Print Friendly, PDF & Email
Pitane Image

The Wmo covers various facilities, including the provision of aids such as mobility scooters, but also support with transport.

Vlissingen, a city that has been under increased financial supervision by the government for nine years, has significantly cut the budgets for the Social Support Act (Wmo). This has direct consequences for vulnerable residents, who are dependent on financial support and care. These facilities are essential for guaranteeing the mobility and self-reliance of people with a physical disability or other health problems. 

The Central Planning Bureau (CPB) reports that in Vlissingen the percentage of people with a low income is 5,7%, the highest in all of Zeeland. The Wmo funds, intended for aids such as mobility scooters and transport support, are limited in Vlissingen to such an extent that residents are noticeably lagging behind compared to surrounding municipalities.

The differences in the care and support that Dutch municipalities offer to their residents are considerable, with Vlissingen standing out for the extent of cuts in essential services. This was recently highlighted during a broadcast of the consumer program Kassa and a subsequent one meeting organized by the trade union FNV.

emergency bell

During an emotionally charged meeting of the FNV in Vlissingen, the alarm was sounded about this situation. Maureen van der Pligt, director of FNV Benefit Recipients, sharply criticized the local government: “One incident is bad luck. But so many incidents together really form a pattern. Things are just really wrong here in Vlissingen. As minimum wage earners, you are simply worse off here than in neighboring municipalities, which is incomprehensible for people who are already in a vulnerable position.”

The issues mentioned, including not answering emails, losing files, frequent changes of case managers due to illness, and a lack of (tailored) care, point to structural problems that affect the accessibility and effectiveness of municipal services .

(Text continues below the photo)
Photo: Vlissingen

Photo: Municipality of Vlissingen - Mr. ARB (Bas) van den Tillaar has been mayor of the municipality of Vlissingen since April 22, 2016. The mayor is the chairman of the municipal council and also chairman of the mayor and aldermen.

The discussion surrounding the distribution of municipal funds was further sparked by the story of Jennifer, a resident of Vlissingen who came to the attention of Kassa. Jennifer sought support from the municipality at home, but was instead offered to place her child out of her home. An example that, according to many, illustrates how the cuts are pushing people in vulnerable situations further into a corner.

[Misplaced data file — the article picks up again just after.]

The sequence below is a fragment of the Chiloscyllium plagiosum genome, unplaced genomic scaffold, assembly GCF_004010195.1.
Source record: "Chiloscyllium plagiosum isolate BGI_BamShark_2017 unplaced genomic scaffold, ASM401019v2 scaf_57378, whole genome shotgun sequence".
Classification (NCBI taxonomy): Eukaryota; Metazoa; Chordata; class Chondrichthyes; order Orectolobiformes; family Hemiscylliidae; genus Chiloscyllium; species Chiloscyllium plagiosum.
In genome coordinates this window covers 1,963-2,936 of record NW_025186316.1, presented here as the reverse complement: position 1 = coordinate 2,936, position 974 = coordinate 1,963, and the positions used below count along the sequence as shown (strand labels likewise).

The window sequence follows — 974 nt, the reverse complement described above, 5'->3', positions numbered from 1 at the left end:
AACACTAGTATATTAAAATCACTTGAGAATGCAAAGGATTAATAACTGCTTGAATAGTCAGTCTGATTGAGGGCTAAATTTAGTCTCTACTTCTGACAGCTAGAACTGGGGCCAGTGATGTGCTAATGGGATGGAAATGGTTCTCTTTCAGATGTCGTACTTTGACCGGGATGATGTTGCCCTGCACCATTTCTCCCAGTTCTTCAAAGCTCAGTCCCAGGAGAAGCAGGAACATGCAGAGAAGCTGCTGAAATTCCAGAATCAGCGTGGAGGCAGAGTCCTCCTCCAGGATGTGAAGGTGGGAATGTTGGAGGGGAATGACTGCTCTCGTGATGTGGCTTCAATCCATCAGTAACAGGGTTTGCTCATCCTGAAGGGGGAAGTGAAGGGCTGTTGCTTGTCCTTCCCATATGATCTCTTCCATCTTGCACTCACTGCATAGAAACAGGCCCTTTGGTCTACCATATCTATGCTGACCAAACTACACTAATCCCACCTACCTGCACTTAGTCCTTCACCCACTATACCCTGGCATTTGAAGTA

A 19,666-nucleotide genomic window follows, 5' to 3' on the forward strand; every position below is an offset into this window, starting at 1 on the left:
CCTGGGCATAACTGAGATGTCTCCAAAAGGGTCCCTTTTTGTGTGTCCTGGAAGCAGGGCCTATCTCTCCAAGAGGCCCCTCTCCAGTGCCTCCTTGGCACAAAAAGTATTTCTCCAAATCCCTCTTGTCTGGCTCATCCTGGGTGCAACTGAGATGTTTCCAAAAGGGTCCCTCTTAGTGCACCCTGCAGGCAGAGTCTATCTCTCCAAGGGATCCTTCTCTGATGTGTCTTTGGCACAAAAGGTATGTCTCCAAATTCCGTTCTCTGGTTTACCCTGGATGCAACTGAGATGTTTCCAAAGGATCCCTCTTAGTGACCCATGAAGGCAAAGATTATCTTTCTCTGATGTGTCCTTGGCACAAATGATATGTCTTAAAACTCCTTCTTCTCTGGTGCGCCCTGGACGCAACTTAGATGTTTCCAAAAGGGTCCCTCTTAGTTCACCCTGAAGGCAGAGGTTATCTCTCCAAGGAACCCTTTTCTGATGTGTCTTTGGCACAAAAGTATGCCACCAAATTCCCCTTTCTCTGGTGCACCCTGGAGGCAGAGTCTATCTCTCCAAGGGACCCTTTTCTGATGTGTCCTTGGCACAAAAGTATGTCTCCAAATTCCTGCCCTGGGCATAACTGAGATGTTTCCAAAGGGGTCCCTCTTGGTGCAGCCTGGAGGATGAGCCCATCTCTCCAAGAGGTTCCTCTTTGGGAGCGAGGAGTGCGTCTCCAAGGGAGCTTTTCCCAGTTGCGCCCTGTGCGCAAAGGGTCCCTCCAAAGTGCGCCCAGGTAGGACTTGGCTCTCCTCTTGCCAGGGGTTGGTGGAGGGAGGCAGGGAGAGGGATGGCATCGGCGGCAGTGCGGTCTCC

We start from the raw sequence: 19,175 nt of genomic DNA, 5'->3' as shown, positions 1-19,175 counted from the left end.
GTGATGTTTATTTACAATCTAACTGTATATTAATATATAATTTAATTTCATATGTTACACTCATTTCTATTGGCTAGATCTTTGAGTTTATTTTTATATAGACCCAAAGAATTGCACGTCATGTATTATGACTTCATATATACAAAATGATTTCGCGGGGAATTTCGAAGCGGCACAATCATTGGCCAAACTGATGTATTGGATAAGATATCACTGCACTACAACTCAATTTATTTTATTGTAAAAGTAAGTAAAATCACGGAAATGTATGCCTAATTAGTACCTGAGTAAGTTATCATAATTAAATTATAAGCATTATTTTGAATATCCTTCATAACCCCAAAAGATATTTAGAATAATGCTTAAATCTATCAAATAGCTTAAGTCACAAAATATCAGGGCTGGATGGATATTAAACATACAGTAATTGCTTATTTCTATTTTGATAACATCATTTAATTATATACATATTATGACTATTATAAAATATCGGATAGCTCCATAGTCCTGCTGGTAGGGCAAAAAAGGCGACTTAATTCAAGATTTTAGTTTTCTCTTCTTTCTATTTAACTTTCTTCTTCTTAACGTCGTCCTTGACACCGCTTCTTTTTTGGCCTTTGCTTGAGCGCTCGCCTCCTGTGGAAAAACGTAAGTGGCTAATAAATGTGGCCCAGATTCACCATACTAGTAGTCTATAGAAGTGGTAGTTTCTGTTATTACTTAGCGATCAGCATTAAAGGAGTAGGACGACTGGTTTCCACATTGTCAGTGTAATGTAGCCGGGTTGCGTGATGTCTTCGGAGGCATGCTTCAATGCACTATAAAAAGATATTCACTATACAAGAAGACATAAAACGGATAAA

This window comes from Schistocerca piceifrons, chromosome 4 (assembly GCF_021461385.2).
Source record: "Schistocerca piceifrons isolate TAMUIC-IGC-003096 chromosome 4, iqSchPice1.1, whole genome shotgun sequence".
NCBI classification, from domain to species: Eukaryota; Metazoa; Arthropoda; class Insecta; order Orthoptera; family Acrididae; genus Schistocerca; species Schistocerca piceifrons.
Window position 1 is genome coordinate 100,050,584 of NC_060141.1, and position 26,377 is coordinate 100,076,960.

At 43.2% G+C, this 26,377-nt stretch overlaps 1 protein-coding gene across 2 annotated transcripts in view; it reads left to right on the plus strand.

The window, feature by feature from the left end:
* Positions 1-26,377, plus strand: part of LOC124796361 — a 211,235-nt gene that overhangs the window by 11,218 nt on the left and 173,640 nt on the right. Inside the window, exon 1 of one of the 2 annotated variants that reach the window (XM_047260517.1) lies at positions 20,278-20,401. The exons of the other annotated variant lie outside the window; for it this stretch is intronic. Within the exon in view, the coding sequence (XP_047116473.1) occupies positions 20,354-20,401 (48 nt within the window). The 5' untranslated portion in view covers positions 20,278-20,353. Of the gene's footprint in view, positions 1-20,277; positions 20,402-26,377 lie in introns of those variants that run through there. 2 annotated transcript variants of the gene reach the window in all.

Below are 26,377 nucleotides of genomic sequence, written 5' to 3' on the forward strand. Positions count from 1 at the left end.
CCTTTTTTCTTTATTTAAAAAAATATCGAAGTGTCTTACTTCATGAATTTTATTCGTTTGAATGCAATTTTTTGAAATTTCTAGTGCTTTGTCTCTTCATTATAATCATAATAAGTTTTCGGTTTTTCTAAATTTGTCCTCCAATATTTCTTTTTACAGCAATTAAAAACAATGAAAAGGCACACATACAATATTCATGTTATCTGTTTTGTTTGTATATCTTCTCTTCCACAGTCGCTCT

Van der Pligt emphasizes that the municipality of Vlissingen has a duty of care and that financial resources, such as those for renovations to a council chamber, could be better spent on supporting vulnerable residents. The message is clear: a redistribution of resources must take place to prevent the gap between Vlissingen and its neighboring municipalities from growing further.


Everyone seems to be pointing at each other. The Association of Dutch Municipalities (VNG) explains to the Kassa program: “As VNG, we cannot be linked to the financial problems in Vlissingen. We have no opinion about that either.”

The financial policy of the municipality of Vlissingen has attracted considerable attention in recent years, not only at a local level but also from the provincial government and the Ministry of the Interior and Kingdom Relations (BZK). The municipality, which has been under financial supervision for some time, has faced the challenge of balancing its budget amid a need to make cuts.

(Text continues below the photo)

Some municipalities take better care of their residents than others. Vlissingen is a shining example of this, Kassa recently showed.

In the period from 2015 to 2018, Vlissingen has already implemented drastic cutbacks in various areas outside the social domain and has also significantly increased the Real Estate Tax (OZB). These measures reflect the seriousness of the financial situation in which the municipality found itself. In response to a request from Vlissingen, it was decided in mutual consultation with the fund managers to focus specifically on the social domain in the subsequent period, 2019-2022. This decision marks a shift in the approach to financial restructuring, recognizing that previous cuts and increases have already had a significant impact elsewhere.

Nevertheless, the Ministry of the Interior and Kingdom Relations emphasizes that, despite the guidance and consultation, the final decisions about the municipal budget and cuts lie with the municipality itself. The ministry states that the inspector, despite the advisory role and the possibility of dialogue, can only make suggestions and think along with the municipality. This approach underlines the autonomy of municipalities in managing their finances, but also the complexity and challenges involved in balancing the budget, especially within the social domain.

Related articles: